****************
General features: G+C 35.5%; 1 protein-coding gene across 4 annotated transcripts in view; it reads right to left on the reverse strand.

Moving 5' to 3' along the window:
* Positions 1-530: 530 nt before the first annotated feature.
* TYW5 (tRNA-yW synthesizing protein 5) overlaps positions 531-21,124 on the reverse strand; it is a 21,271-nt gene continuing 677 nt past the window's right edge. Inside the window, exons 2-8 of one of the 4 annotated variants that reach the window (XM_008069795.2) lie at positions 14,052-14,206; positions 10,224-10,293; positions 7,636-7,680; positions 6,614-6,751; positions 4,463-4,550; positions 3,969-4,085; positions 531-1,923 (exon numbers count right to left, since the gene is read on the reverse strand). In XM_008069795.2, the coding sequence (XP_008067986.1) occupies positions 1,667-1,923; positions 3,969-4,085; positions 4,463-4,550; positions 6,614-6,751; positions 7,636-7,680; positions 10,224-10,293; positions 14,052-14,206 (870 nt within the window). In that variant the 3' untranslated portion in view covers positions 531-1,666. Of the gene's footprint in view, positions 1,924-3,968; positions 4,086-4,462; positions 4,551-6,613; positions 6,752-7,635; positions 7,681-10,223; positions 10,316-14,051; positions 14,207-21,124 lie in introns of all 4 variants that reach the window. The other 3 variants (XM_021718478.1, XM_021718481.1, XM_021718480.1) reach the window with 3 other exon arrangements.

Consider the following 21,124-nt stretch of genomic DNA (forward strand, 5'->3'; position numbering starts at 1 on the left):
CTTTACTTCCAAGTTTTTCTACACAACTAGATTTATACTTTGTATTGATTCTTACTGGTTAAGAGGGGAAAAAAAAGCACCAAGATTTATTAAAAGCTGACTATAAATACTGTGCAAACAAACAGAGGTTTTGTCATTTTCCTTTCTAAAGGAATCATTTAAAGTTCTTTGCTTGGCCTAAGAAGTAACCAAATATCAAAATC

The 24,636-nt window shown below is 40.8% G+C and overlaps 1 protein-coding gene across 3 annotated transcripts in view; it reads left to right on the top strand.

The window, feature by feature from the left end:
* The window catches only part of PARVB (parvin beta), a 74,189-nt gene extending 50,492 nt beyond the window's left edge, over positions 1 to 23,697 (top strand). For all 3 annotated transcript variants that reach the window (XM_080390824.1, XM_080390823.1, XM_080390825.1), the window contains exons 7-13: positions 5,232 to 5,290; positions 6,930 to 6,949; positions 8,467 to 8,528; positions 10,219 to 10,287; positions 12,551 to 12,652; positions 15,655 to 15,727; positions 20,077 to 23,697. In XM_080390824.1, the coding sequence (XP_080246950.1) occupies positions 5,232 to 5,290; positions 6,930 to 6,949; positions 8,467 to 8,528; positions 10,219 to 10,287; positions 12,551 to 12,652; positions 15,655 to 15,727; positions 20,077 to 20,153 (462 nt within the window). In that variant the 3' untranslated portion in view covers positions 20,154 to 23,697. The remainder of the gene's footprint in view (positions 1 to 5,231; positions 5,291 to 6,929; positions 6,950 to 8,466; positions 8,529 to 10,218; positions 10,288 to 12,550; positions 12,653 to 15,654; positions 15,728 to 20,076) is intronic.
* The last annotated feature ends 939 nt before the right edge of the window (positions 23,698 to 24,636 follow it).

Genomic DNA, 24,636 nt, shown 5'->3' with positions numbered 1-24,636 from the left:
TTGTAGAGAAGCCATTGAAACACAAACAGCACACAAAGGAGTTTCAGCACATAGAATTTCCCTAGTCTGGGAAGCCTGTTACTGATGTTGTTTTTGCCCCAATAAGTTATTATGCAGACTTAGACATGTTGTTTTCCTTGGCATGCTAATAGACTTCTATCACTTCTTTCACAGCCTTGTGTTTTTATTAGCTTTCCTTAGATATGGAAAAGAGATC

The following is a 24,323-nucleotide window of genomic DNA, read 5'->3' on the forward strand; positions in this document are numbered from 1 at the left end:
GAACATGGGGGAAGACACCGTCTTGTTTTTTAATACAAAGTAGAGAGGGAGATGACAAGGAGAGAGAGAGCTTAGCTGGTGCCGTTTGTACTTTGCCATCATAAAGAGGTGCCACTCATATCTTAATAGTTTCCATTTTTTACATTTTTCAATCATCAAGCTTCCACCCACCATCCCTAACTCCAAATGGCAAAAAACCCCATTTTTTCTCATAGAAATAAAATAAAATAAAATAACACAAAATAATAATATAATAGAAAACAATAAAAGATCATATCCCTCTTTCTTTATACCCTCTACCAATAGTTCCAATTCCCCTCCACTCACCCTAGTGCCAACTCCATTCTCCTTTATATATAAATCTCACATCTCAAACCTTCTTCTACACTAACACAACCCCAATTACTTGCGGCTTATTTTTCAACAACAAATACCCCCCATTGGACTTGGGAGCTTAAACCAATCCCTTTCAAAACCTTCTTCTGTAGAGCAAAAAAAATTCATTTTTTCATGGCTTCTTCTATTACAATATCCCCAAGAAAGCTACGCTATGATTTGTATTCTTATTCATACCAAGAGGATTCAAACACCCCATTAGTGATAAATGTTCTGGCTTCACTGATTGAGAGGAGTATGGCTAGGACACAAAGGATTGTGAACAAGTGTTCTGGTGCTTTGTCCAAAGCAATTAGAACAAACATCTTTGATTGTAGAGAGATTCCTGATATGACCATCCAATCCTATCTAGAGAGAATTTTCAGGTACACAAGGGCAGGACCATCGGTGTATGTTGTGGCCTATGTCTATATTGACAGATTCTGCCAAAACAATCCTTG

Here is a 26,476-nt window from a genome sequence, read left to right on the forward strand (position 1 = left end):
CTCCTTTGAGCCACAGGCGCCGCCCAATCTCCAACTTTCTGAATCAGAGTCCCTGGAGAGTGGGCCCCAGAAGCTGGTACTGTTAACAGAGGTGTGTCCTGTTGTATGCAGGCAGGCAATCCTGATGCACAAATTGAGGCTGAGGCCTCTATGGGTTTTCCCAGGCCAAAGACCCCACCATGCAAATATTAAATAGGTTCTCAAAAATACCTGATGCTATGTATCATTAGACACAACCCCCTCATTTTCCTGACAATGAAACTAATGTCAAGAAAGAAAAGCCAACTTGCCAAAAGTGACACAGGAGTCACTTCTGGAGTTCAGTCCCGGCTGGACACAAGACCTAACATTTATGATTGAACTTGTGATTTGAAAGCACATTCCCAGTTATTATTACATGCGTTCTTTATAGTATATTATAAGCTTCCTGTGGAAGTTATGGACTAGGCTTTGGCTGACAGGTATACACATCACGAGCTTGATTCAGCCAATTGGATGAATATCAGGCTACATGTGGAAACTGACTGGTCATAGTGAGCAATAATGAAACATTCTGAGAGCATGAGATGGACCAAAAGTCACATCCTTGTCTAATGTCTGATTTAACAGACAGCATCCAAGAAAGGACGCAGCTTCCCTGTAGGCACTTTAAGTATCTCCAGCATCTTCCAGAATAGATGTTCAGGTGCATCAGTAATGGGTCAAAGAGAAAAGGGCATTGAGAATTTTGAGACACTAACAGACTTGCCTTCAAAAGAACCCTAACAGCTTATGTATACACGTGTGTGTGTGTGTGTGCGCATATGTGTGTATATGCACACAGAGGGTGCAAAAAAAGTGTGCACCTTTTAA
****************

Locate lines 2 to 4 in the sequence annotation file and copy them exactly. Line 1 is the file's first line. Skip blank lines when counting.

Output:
Moving 5' to 3' along the window:
* Positions 1-530: 530 nt before the first annotated feature.
* TYW5 (tRNA-yW synthesizing protein 5) overlaps positions 531-21,124 on the reverse strand; it is a 21,271-nt gene continuing 677 nt past the window's right edge. Inside the window, exons 2-8 of one of the 4 annotated variants that reach the window (XM_008069795.2) lie at positions 14,052-14,206; positions 10,224-10,293; positions 7,636-7,680; positions 6,614-6,751; positions 4,463-4,550; positions 3,969-4,085; positions 531-1,923 (exon numbers count right to left, since the gene is read on the reverse strand). In XM_008069795.2, the coding sequence (XP_008067986.1) occupies positions 1,667-1,923; positions 3,969-4,085; positions 4,463-4,550; positions 6,614-6,751; positions 7,636-7,680; positions 10,224-10,293; positions 14,052-14,206 (870 nt within the window). In that variant the 3' untranslated portion in view covers positions 531-1,666. Of the gene's footprint in view, positions 1,924-3,968; positions 4,086-4,462; positions 4,551-6,613; positions 6,752-7,635; positions 7,681-10,223; positions 10,316-14,051; positions 14,207-21,124 lie in introns of all 4 variants that reach the window. The other 3 variants (XM_021718478.1, XM_021718481.1, XM_021718480.1) reach the window with 3 other exon arrangements.